The Vision 2025 of the Government of Sri Lanka (GoSL) envisages an expansion of the tertiary education system. Our findings inform that, when doing so, GoSL should focus on the expansion of particular college majors, and not on the general expansion of the higher education system. Increasing the access to ICT, managerial, engineering, business and healthcare professions in particular would benefit the Sri Lankan economy as it will expand the companies’ choice of workers and enable them to grow faster that they can do now.

A question to explore further is whether the scope of this expansion should go beyond the system of higher education, and include the system of vocational training and secondary education. Previous research (Dundar et al. 2017) has shown that the capacity of science and engineering education at the tertiary level is restricted by the low capacity of the secondary education to equip the students with the basics of science, meaning that the expansion of tertiary education in these fields will need to be accompanied by expansion of science education at the secondary level. Moreover, Sri Lanka has a well-developed system of vocational training and it is worthwhile exploring whether the TVET could partially help bridge some of these gaps with strong participation of the private sector that is facing the skill shortages.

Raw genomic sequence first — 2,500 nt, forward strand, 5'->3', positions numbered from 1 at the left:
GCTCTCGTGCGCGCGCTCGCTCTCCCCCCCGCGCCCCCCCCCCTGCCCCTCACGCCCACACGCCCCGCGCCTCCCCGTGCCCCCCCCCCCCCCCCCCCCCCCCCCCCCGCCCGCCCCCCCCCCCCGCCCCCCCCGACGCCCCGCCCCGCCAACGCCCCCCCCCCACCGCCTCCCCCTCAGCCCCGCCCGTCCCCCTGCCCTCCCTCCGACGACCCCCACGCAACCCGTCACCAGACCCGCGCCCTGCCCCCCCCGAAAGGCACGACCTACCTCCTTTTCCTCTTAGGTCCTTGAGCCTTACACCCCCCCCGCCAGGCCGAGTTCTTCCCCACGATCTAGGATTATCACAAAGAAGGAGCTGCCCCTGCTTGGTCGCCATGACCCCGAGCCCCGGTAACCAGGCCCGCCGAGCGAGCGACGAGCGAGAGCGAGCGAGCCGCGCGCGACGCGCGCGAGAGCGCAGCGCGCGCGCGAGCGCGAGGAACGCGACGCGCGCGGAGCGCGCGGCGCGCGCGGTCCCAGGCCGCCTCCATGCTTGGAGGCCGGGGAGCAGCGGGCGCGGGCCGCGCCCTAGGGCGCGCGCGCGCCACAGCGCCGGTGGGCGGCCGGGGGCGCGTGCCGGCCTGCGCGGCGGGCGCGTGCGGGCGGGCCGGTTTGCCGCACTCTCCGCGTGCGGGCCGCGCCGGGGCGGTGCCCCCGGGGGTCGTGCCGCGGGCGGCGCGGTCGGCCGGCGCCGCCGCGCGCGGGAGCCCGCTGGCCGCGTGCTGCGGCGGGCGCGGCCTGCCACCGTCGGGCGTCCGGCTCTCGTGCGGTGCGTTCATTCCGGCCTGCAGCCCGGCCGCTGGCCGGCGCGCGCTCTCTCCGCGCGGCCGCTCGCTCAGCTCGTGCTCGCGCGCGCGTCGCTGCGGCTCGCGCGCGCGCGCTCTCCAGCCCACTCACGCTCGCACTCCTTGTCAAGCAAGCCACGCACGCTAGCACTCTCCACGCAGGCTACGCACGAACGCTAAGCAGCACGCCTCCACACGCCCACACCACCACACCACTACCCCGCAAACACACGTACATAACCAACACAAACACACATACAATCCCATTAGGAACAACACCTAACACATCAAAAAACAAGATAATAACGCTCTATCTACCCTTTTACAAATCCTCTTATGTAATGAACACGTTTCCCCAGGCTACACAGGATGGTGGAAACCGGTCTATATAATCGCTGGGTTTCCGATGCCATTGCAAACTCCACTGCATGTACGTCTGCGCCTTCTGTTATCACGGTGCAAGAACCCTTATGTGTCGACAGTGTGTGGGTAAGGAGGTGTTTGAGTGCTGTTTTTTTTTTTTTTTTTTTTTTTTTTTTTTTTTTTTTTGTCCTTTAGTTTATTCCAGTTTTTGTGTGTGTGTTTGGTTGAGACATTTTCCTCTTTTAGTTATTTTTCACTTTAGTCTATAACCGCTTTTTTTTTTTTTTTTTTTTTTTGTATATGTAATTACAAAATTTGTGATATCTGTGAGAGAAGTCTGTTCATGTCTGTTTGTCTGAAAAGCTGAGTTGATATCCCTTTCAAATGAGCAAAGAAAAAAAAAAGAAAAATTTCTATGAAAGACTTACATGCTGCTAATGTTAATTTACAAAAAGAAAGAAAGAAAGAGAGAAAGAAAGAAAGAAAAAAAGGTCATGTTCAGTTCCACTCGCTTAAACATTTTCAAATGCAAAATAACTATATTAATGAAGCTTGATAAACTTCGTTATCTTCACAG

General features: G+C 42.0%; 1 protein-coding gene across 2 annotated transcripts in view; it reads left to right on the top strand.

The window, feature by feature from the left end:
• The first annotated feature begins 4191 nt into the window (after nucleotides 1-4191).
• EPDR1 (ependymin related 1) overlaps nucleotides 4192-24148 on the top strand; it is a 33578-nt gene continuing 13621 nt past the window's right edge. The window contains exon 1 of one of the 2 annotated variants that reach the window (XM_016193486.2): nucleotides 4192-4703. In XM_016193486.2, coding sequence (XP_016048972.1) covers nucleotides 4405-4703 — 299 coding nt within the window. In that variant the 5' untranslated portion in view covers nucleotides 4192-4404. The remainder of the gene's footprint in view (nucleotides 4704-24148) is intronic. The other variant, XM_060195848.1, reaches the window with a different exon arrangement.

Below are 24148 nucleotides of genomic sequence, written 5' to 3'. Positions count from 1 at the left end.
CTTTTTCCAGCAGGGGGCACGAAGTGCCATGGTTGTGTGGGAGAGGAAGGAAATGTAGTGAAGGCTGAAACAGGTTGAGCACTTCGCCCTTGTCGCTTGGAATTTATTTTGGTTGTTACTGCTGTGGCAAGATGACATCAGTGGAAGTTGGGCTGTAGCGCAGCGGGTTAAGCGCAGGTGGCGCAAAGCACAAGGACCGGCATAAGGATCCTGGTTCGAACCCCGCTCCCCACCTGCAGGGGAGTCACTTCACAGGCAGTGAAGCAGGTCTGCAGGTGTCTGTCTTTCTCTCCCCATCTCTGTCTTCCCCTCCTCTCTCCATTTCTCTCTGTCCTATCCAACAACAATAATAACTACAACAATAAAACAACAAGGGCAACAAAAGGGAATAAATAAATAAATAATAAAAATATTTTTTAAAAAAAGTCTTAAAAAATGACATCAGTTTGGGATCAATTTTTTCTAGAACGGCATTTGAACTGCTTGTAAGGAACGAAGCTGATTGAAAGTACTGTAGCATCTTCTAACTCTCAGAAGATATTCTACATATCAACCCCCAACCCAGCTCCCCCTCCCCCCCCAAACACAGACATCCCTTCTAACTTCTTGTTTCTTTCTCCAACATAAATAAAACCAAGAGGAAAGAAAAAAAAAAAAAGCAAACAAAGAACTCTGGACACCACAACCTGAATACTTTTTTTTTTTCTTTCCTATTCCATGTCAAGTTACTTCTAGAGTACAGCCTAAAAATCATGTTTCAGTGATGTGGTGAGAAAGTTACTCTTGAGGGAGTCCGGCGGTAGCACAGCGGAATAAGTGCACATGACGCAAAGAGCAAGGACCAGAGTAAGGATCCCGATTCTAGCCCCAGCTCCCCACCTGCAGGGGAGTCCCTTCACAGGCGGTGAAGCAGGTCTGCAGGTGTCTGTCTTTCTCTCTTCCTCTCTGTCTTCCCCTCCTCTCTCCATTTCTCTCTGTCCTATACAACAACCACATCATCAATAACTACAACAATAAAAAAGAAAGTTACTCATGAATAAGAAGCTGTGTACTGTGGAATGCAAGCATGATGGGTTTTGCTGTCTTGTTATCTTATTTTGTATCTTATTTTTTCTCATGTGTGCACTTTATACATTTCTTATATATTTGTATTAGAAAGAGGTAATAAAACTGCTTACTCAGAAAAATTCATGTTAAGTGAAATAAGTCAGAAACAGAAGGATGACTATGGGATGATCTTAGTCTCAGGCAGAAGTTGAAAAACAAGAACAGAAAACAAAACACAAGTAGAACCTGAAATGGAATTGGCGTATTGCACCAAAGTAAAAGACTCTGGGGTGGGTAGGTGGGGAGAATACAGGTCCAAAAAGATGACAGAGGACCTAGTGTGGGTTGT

Finally, like most developing economies, Sri Lanka faces significant brain drain. Sri Lanka is a net exporter of many professions including engineers and engineering technicians (Growth Lab at CID 2018). Although Sri Lanka pays high wages for engineers relative to other professions in the country, Sri Lanka does not pay internationally competitive wages for their professionals. The salary of a mid-level engineer in Colombo for instance was among the lowest in Asia and Oceania in 2012 (JETRO 2013) – about half of what a mid-level engineer is paid in Beijing and only 16% of what the equivalent engineer is paid in Singapore. However, Sri Lanka does not have a choice but to further expand the supply of shortage professions. Only a supply push can help the existing industry expand and potentially attract further capital investments, including foreign investments in Sri Lanka.

See also: Sri Lanka